1953 Bentley R-Type Continental Sports Saloon
A professional golfer bought this H.J. Mulliner bodied 1953 Bentley R-Type Continental Sports Saloon new and sold it to Stanley Hailwood, the father of “Mike the Bike” Hailwood, in 1955. Stanley showed the Bentley at the Cannes Concours d’Elegance and toured with it in the south of France. The car took home the FIVA/HVA Preservation trophy in the postwar class at this year’s Pebble Beach Concours d’Elegance.
1907 Renault AI 35/45 HP “Vanderbilt Racer”
The supercar of its day, this 1907 Renault AI 35/45 HP “Vanderbilt Racer” cost a staggering $8,500 new (approximately $225K today), featured a massive 7.4 liter 4-cylinder engine and could run up to 90mph with no front brakes. After a 13-litre Renault won the first race to ever be called a Grand Prix in Sarthe, France just outside of Le Mans, it’s believed that these smaller Renaults (roughly around 10) were built specifically for William K. Vanderbilt and his friends in the U.S. This example is one of only a handful that remain. It was was recently donated to the Simeone Foundation Automotive Museum by the family that owned the racer since 1928. Learn more here: Simeone Museum Receives A Landmark Gift
1964 Ferrari 250 LM
This 1964 Ferrari 250 LM marked the end of a legacy. In 1965 ,it took home a win at Le Mans making it the last Ferrari to win the famed endurance race. Racing for Luigi Chinetti’s North American Racing Team (NART), the mid-engine Ferrari was piloted by American Masten Gregory and German Jochen Rindt. The car continued racing for another five years after its historic win. Today, it’s in remarkable unrestored condition, and when it is not at concours it can be found on display at the Indianapolis Motor Speedway Museum. This special Ferrari took home the HVA’s Preservation when it was on display at last year’s Quail show.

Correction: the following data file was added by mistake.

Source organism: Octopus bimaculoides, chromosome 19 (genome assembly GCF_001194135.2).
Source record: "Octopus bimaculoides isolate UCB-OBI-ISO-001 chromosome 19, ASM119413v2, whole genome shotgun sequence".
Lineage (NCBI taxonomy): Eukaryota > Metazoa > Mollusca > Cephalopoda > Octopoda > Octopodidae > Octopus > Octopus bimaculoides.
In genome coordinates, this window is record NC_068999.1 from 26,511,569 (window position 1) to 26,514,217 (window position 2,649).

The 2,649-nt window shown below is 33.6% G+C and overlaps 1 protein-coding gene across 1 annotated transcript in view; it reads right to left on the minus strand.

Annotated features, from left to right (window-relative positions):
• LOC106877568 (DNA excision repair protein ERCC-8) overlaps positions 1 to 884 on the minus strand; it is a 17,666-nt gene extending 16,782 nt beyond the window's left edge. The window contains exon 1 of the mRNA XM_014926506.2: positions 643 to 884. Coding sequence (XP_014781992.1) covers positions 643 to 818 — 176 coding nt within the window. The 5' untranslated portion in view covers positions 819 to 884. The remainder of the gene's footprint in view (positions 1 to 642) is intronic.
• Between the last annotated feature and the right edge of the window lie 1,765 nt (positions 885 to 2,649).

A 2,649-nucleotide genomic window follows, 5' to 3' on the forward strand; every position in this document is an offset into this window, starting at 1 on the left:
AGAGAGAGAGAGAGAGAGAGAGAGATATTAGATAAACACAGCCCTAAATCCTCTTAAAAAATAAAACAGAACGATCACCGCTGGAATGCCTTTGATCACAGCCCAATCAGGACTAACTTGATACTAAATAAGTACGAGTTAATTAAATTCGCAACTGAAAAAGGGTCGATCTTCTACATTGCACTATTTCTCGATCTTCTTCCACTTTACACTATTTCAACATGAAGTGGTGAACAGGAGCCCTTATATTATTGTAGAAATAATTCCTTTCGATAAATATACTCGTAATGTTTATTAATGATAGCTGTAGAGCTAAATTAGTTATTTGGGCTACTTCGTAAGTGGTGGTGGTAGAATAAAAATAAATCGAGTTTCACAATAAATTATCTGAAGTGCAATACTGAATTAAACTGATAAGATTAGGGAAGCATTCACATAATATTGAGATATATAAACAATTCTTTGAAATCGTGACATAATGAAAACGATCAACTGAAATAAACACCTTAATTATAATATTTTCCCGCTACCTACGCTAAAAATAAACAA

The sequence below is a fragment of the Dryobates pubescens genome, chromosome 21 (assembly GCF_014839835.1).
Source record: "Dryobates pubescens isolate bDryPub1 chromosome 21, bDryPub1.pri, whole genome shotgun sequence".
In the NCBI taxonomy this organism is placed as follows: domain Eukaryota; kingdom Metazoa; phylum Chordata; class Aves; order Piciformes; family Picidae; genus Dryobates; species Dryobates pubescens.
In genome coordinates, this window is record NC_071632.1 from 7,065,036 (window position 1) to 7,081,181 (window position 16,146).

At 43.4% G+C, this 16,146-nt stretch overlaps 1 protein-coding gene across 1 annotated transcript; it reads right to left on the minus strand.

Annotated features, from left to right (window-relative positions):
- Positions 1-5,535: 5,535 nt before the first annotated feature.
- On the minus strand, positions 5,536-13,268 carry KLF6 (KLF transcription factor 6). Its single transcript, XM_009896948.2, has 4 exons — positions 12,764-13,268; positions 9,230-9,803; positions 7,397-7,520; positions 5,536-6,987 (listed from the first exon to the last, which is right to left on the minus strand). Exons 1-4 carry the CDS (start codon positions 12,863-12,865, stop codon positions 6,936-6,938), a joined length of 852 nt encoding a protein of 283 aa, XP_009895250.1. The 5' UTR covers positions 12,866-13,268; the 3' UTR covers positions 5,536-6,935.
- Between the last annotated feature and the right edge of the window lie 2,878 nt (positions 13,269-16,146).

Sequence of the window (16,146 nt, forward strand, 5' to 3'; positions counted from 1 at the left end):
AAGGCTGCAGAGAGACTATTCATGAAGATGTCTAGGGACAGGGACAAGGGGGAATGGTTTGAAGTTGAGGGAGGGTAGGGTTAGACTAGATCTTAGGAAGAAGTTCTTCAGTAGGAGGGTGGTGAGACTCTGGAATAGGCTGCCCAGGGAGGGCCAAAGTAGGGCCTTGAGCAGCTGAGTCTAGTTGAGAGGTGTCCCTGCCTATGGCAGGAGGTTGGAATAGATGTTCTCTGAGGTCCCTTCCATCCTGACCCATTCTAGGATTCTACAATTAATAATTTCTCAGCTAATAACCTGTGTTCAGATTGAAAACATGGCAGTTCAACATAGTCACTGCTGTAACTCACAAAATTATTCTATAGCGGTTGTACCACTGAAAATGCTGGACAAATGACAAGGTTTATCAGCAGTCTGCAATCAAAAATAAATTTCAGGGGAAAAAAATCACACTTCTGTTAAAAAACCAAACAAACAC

1962 Studebaker Sceptre Sibona-Basano Concept
The swinging-Sixties weren’t so stellar for Studebaker. In one of many moves to help turn the tide, the Indiana company reached out to famed Brooks Stevens to pen a few concept cars to explore future production options for 1966. Of these designs the Sceptre was built by coach builder Sibona-Basano of Turin, Italy. The car clearly never made it to production and when Studebaker closed its doors, the Sceptre went to Brook Stevens who displayed it in his museum until 1995 when he passed away. The car became part of the Studebaker National Museum in 1997 and has never been restored. It was one of ten spectacular automobiles featured in the special “American Dream Cars of the 1960s” class at this year’s Pebble Beach Concours d’Elegance.
1963 Mantaray Dean Jeffries Custom
If you are a master customizer looking to make a name for yourself in Southern California in the 1960s, what do you build after working on the first ever Shelby Cobra? How about a single seater, bubble top, Ford powered, 4-speed show car using a prewar Maserati Grand Prix chassis and handformed aluminum body. Jeffries built the Mantaray to compete for the Tournament of Fame grand prize at the Oakland Roadster Show in 1964 that he won and took home $10,000. It accompanied the other spectacular 1960s “Dream Cars” at this year’s Pebble Beach Concours. It remains in the family and was shown by Jeffries son, Kevin Dean Jeffries.